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Sheppard M. I.; Sheppard, S. C.; Amiro, B. D.
Health Physics: October 1991
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Quantifying and understanding the mobility of 14C and organic pollutants in soils is important, especially in the context of underground waste disposaI. We studied migration of 14C applied as NaHCO3 (14C-CO3) and as 2,2′,5,5′ tetrachlorobiphenyl (14C-PCB) in carbonated, high-organic-matter-content and acidic, low-organic-matter-content undisturbed soil cores. The mobility of 14C-PCB depends on the profile distribution and amount of soil organic matter, whereas the mobility of 14C-CO3 depends primarily on the soil carbonate content. The solid/liquid partition coefficients (Kd) for 14C-CO3 were 6.7 and 1.2 mL g−1 for the two soils, respectively. For the 14C-PCB, the corresponding Kd values were 49 and 22 mL g−1. Plant/soil concentration ratios (CR) for inorganic 14C have previously been derived using overly conservative assumptions. Using plants grown in outdoor lysimeters, CR values for 14C-CO3 of 0.7 and 1.3, on a dry-weight basis, were measured for the two soils. These values are about 25-fold lower than the currently used values. The corresponding CR values for 14C-PCB were 0.014 and 0.088. For both 14C sources, there was evidence of atmospheric transfer from the soil to the plants. This was especially important for 14C-CO3, where it may have been dominant. Detailed modelling of 14C transport from underground waste disposal should include volatilization as a loss process from soil as well as a source for plants.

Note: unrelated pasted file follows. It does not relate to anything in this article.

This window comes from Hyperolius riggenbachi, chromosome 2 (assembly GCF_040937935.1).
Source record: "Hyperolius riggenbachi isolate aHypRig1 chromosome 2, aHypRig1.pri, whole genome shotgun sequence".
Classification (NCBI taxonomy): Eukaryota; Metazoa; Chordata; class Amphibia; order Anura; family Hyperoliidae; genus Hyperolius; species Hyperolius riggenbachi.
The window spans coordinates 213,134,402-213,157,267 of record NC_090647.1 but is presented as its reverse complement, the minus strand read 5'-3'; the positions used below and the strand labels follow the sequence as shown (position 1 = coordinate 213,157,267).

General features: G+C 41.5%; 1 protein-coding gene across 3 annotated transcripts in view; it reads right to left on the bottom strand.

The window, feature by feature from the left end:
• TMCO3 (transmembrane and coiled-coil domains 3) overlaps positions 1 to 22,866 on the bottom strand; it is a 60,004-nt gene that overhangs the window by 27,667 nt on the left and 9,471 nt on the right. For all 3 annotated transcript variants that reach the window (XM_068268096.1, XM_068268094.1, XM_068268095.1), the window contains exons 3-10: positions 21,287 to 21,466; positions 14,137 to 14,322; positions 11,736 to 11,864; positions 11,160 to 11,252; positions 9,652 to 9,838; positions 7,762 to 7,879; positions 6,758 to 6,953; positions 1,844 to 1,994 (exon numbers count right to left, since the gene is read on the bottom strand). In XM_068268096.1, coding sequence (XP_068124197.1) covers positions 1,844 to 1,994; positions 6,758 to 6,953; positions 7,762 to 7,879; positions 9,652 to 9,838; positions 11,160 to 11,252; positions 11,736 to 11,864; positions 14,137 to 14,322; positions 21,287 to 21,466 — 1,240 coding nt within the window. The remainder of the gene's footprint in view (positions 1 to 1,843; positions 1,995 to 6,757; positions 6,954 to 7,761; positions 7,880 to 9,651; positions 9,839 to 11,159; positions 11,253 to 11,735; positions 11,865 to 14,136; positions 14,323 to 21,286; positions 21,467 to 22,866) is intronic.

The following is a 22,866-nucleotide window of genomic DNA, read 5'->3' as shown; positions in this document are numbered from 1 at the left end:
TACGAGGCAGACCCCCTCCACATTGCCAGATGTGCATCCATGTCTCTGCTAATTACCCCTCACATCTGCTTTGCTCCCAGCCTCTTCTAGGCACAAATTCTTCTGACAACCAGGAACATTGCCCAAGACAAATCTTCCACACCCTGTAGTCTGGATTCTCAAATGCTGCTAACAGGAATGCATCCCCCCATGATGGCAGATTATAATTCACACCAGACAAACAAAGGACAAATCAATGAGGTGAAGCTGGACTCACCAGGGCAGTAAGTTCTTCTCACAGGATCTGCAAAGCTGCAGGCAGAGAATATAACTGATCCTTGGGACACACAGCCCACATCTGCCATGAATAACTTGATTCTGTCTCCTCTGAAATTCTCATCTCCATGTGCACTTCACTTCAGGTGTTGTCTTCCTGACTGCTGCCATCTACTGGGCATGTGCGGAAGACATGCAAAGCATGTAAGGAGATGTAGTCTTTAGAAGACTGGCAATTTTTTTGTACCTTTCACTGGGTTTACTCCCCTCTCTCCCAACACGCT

©1991Health Physics Society